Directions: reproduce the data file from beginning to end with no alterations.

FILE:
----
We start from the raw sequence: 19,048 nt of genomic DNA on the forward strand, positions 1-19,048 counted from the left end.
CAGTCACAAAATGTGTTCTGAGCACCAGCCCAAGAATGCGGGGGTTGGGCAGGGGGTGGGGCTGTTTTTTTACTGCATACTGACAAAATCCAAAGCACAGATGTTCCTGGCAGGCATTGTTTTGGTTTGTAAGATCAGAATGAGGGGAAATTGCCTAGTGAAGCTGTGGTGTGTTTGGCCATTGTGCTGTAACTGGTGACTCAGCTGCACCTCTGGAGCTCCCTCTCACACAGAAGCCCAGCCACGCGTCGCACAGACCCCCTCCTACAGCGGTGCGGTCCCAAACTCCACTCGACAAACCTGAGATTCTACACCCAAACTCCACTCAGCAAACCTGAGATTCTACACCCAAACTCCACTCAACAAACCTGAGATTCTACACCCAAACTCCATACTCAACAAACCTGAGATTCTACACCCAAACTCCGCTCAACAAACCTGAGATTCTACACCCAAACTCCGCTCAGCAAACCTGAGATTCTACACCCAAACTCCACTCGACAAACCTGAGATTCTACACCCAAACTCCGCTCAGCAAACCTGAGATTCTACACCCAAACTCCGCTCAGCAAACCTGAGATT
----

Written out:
We start from the raw sequence: 19,048 nt of genomic DNA on the forward strand, positions 1-19,048 counted from the left end.
CAGTCACAAAATGTGTTCTGAGCACCAGCCCAAGAATGCGGGGGTTGGGCAGGGGGTGGGGCTGTTTTTTTACTGCATACTGACAAAATCCAAAGCACAGATGTTCCTGGCAGGCATTGTTTTGGTTTGTAAGATCAGAATGAGGGGAAATTGCCTAGTGAAGCTGTGGTGTGTTTGGCCATTGTGCTGTAACTGGTGACTCAGCTGCACCTCTGGAGCTCCCTCTCACACAGAAGCCCAGCCACGCGTCGCACAGACCCCCTCCTACAGCGGTGCGGTCCCAAACTCCACTCGACAAACCTGAGATTCTACACCCAAACTCCACTCAGCAAACCTGAGATTCTACACCCAAACTCCACTCAACAAACCTGAGATTCTACACCCAAACTCCATACTCAACAAACCTGAGATTCTACACCCAAACTCCGCTCAACAAACCTGAGATTCTACACCCAAACTCCGCTCAGCAAACCTGAGATTCTACACCCAAACTCCACTCGACAAACCTGAGATTCTACACCCAAACTCCGCTCAGCAAACCTGAGATTCTACACCCAAACTCCGCTCAGCAAACCTGAGATT